“‘Modern art is actually a means of espionage. … If you know how to read them, modern paintings will disclose the weak spots in US fortifications, and such crucial constructions as Boulder Dam.'” This is not the paranoid ravings of some modern-day war on terror nut. It is quoted in Who Paid the Piper? The CIA and the Cultural Cold War, (p.253) by Frances Stonor Saunders, dates from the early post war period and was apparently uttered in the US congress. Saunders shows how Abstract Expressionist painters were regarded with great suspicion by the likes of congressman George Dondero.
Saunders’s tale continues: “‘We had a lot of trouble with Congressman Dondero,’ Braden later recalled. ‘He couldn’t stand modern art. He thought it was a travesty, he thought it was sinful, he thought it was ugly. He put up a heck of a fight about painting, which made it very difficult to get Congress to go along with some of the things we wanted to do – send art abroad, send symphonies abroad, publish magazines abroad, whatever.”
“We” here means the CIA. Braden continues “‘That’s one of the reasons why it had to be done covertly; it had to be covert because it would have been turned down if it had been put to a vote in a democracy. In order to encourage openness, we had to be secret.'”
Saunders comments “Here again was that sublime paradox of American strategy in the cultural Cold War: in order to promote acceptance of art produced in (and vaunted as the expression of) democracy, the democratic process itself had to be cirumvented.” (257). Saunders’s book is full of revelations. An undercover CIA agent saw to the inclusion of token Blacks in films like Caddy (starring Jerry Lewis) and toned down scenes showing the mistreatment of Apaches in the film Arrowhead. It makes you wonder if it could still be going on, although there is a sneaking suspicion that the CIA’s cultural fight was not all that successful: Southern fiction was also frowned upon because it showed an unflattering side of American life but it does not seem to have done the likes of Flannery O’Connor, Eudora Welty, Harper Lee and so on too much harm. But there is always the great unknown in questions of censorship – what might have been? What has been cut out of the picture?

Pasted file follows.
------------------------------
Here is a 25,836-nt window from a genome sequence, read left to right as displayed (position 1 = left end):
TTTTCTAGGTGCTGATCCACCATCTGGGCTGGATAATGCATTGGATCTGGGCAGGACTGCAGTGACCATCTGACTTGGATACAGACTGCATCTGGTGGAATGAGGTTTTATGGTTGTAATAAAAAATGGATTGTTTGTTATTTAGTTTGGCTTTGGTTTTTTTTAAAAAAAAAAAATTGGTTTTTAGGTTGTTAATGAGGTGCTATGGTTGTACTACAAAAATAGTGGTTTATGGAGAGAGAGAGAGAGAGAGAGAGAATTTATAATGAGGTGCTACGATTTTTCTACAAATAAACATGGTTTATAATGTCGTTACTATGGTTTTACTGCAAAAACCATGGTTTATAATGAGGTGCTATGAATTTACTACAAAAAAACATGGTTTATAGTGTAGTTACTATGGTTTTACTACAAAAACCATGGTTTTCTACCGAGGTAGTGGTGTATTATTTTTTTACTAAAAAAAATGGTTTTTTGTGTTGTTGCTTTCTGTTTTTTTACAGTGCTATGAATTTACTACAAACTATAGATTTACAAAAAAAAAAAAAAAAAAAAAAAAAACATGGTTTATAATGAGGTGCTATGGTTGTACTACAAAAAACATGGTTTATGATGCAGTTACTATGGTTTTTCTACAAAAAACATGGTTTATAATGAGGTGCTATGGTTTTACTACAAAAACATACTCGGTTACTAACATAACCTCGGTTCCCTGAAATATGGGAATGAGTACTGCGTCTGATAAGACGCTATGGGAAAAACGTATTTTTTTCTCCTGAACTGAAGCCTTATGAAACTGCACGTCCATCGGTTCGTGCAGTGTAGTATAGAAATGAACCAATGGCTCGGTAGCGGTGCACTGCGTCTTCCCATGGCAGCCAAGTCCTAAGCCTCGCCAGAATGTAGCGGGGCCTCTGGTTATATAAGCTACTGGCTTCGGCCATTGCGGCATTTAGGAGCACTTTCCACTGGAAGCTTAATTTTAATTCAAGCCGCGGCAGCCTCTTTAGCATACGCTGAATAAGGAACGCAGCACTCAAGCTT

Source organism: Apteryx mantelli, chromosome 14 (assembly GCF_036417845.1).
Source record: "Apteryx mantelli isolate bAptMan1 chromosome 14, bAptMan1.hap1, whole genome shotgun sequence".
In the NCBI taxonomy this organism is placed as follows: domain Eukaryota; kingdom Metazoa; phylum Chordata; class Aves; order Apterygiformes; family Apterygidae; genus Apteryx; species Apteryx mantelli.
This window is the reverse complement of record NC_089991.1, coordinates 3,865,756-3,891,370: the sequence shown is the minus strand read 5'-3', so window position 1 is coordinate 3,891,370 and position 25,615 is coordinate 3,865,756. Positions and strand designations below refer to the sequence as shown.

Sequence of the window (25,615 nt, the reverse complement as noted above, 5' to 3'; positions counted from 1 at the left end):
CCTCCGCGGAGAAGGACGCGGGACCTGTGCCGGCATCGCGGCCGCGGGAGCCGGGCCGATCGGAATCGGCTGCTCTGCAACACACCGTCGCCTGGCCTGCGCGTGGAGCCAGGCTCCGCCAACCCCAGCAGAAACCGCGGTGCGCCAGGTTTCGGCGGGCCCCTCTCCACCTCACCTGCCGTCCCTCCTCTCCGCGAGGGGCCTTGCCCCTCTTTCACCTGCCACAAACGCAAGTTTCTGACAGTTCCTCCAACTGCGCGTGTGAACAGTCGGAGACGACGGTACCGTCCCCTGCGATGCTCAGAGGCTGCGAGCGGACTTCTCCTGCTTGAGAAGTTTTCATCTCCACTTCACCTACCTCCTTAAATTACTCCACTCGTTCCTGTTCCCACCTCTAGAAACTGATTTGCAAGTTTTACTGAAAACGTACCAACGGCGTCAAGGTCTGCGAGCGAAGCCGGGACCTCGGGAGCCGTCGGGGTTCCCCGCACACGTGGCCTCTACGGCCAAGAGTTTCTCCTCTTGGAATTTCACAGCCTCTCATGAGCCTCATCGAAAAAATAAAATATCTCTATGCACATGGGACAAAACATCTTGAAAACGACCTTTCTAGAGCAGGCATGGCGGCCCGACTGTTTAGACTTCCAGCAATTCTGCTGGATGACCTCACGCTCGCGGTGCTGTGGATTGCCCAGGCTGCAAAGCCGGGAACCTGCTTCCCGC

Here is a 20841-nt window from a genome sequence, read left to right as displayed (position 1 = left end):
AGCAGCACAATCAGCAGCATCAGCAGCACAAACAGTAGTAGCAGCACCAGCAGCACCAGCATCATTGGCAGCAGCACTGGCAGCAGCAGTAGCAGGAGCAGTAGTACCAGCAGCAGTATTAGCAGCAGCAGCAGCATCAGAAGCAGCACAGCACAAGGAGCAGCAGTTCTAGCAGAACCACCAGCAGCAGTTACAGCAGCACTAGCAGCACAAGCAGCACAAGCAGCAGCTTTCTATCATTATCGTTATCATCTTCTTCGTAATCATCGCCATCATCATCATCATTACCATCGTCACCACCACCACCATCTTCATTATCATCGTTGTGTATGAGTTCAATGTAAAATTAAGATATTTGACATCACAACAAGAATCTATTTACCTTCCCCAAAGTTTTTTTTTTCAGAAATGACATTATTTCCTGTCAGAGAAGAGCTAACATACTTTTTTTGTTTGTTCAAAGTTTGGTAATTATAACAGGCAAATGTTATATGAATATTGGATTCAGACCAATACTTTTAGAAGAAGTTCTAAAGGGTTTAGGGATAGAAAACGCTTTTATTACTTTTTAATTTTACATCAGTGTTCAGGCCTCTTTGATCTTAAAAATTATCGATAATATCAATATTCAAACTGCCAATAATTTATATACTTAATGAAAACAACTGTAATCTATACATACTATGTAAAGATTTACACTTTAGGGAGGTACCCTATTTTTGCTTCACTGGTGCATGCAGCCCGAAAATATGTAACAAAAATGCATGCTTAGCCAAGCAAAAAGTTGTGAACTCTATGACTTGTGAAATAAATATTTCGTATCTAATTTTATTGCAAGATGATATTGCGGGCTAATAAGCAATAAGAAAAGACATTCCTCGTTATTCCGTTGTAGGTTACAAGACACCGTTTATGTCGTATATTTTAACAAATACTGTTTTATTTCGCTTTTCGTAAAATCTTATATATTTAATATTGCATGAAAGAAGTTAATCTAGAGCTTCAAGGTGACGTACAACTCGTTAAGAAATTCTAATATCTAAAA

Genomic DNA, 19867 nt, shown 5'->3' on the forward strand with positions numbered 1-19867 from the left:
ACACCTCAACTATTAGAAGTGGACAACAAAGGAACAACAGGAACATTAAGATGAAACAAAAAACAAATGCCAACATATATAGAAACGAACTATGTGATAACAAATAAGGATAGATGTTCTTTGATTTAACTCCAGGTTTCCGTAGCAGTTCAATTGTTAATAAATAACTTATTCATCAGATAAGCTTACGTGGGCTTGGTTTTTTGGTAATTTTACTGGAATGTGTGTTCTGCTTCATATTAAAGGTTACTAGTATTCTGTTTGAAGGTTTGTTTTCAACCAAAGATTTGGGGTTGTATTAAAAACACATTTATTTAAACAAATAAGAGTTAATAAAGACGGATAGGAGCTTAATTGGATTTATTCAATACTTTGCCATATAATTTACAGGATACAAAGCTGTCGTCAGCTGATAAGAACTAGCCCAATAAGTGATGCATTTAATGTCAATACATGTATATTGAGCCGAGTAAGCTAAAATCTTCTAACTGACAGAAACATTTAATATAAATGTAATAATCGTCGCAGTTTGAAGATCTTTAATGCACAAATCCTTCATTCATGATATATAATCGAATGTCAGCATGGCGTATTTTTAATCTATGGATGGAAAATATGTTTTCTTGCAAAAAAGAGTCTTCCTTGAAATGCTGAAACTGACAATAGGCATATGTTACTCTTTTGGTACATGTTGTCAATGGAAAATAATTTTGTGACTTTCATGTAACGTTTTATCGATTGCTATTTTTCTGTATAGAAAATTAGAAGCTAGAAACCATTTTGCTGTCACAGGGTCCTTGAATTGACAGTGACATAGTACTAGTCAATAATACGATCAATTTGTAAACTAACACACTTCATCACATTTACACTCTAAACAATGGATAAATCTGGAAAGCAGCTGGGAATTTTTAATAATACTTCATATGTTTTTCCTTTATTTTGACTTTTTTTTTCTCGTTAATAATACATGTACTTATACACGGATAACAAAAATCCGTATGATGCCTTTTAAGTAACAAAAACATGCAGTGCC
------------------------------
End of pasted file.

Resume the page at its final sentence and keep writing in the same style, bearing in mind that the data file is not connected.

Tags: american authors